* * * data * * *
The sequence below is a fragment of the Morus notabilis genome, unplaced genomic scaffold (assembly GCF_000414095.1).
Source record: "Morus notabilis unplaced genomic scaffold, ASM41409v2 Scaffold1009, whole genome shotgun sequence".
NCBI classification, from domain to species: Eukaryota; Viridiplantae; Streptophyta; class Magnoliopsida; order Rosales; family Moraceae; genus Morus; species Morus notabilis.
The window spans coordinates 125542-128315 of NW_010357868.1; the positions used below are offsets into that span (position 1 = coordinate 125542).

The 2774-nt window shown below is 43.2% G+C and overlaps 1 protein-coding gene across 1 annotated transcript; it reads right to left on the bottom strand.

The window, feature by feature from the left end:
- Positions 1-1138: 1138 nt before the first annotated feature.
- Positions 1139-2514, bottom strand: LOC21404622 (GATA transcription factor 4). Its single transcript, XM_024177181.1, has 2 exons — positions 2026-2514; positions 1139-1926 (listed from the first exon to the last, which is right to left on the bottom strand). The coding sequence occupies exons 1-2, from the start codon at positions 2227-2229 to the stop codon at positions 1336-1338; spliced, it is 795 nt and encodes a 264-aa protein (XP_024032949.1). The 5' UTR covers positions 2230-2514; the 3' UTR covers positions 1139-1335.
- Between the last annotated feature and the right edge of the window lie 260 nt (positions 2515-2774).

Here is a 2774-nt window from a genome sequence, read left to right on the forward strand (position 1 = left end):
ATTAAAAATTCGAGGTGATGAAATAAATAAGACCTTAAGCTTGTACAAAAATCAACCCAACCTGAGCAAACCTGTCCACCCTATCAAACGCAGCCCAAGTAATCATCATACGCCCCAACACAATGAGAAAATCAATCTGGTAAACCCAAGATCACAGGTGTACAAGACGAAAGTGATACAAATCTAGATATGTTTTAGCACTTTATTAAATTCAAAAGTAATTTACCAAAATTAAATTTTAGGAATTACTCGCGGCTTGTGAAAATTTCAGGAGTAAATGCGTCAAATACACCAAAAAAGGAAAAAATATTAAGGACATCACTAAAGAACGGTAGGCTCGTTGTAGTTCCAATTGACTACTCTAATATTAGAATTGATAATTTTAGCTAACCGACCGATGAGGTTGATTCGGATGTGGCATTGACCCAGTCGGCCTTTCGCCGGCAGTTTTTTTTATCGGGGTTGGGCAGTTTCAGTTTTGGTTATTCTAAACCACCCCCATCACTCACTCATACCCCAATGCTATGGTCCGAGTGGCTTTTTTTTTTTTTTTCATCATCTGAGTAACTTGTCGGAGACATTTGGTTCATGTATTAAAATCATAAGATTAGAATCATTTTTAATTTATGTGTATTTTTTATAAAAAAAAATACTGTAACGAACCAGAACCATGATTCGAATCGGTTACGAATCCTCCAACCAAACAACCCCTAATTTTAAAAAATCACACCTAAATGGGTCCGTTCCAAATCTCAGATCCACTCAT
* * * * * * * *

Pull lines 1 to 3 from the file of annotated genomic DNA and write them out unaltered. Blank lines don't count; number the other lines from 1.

The sequence below is a fragment of the Morus notabilis genome, unplaced genomic scaffold (assembly GCF_000414095.1).
Source record: "Morus notabilis unplaced genomic scaffold, ASM41409v2 Scaffold1009, whole genome shotgun sequence".
NCBI classification, from domain to species: Eukaryota; Viridiplantae; Streptophyta; class Magnoliopsida; order Rosales; family Moraceae; genus Morus; species Morus notabilis.